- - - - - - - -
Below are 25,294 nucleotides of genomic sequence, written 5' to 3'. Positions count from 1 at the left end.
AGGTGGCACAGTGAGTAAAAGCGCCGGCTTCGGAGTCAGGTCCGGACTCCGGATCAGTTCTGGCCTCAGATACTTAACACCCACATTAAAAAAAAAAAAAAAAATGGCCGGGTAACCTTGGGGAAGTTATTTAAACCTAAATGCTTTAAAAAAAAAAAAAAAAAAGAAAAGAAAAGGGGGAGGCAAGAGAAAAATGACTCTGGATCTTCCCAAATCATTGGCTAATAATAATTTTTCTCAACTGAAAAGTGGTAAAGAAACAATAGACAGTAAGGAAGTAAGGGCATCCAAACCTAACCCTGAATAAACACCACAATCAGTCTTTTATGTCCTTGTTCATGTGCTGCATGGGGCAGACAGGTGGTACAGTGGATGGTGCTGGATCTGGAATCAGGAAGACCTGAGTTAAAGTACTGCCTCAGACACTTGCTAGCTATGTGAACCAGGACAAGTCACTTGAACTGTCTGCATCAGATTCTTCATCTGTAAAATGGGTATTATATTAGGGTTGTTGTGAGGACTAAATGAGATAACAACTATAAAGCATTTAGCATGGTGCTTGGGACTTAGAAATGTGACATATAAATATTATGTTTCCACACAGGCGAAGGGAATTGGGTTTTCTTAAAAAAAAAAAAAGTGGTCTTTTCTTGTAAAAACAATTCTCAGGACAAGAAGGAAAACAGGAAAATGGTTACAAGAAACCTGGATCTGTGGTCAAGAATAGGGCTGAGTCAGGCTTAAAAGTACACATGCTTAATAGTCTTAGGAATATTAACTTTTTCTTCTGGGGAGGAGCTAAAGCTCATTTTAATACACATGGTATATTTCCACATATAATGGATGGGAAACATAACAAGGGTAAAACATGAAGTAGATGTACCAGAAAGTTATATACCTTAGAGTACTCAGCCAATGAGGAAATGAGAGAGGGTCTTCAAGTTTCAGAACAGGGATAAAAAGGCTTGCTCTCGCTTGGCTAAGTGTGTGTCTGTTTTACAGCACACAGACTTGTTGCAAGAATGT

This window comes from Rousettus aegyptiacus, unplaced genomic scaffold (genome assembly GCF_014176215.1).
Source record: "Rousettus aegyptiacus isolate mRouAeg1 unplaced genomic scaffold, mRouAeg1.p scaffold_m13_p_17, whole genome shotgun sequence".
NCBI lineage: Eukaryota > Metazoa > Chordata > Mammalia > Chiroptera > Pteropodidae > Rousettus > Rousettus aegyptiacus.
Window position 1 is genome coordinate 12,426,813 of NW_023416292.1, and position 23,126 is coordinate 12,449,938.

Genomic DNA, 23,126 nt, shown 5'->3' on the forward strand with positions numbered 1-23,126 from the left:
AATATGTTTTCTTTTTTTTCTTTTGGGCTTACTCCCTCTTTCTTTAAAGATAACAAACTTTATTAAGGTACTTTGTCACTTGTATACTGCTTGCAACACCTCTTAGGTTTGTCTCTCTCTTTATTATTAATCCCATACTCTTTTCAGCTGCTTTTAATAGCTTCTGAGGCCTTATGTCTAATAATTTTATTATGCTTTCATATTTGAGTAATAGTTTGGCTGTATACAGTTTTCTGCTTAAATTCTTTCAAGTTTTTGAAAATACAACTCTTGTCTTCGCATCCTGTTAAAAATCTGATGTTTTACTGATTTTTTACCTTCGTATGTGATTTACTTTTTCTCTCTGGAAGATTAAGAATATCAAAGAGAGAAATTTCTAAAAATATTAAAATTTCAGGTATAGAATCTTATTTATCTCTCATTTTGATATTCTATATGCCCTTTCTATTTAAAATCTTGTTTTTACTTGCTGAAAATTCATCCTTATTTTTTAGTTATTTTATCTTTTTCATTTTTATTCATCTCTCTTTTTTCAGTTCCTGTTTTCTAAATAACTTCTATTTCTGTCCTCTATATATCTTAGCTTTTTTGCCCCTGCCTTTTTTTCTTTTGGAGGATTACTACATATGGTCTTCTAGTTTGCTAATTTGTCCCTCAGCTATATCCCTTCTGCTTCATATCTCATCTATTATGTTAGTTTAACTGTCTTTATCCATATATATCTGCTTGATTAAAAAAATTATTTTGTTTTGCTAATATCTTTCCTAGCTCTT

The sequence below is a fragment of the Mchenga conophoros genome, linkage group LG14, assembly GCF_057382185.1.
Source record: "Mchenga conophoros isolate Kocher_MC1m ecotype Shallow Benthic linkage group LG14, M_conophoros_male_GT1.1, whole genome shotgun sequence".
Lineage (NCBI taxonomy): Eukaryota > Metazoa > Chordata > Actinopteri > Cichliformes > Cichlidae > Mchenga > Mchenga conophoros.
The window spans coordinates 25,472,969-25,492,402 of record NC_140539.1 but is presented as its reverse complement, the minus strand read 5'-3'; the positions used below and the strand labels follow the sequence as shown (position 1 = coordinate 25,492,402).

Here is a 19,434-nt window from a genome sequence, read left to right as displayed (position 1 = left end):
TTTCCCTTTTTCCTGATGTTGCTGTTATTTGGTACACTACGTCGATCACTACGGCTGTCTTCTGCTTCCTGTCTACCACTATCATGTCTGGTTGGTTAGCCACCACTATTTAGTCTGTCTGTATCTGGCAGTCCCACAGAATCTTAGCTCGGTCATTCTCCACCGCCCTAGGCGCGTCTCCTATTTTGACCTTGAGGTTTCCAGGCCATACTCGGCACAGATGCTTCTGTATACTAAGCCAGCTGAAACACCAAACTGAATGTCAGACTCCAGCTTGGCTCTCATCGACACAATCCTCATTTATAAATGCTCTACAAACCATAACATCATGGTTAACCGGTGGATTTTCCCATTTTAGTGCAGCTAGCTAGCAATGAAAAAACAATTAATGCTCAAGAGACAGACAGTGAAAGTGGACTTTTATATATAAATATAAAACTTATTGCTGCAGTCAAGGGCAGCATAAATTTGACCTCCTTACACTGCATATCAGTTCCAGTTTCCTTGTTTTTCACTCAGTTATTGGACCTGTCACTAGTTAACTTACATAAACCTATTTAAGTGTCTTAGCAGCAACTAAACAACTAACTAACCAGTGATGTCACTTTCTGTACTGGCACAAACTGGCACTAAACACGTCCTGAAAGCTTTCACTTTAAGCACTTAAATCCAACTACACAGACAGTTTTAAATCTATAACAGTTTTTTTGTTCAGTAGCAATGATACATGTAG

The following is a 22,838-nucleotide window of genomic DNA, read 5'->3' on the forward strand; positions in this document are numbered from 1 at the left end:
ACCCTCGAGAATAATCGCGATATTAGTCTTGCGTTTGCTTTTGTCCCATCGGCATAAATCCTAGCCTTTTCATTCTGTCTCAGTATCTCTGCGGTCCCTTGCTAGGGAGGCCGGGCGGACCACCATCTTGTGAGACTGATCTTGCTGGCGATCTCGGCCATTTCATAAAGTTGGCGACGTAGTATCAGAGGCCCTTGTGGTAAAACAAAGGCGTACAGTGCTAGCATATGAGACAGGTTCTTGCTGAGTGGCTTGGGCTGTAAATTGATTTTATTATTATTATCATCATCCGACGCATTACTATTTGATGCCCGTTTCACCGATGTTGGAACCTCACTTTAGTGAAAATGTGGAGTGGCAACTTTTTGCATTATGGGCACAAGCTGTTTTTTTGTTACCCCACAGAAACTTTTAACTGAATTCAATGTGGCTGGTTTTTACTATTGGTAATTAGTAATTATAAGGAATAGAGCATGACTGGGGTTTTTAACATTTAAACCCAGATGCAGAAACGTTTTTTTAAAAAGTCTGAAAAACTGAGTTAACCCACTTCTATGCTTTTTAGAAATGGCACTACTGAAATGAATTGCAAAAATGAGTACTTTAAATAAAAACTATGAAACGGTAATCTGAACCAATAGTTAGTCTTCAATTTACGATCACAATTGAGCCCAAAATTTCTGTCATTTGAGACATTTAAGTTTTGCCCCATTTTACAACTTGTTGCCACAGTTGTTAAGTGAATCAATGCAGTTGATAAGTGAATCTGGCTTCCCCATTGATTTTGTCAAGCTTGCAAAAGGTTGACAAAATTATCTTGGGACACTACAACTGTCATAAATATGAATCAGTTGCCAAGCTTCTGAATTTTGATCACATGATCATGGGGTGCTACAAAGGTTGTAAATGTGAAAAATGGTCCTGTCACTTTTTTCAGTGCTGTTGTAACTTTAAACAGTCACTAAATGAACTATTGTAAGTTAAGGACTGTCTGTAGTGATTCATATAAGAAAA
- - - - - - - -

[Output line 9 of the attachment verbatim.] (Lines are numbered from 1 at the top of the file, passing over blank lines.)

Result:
The sequence below is a fragment of the Mchenga conophoros genome, linkage group LG14, assembly GCF_057382185.1.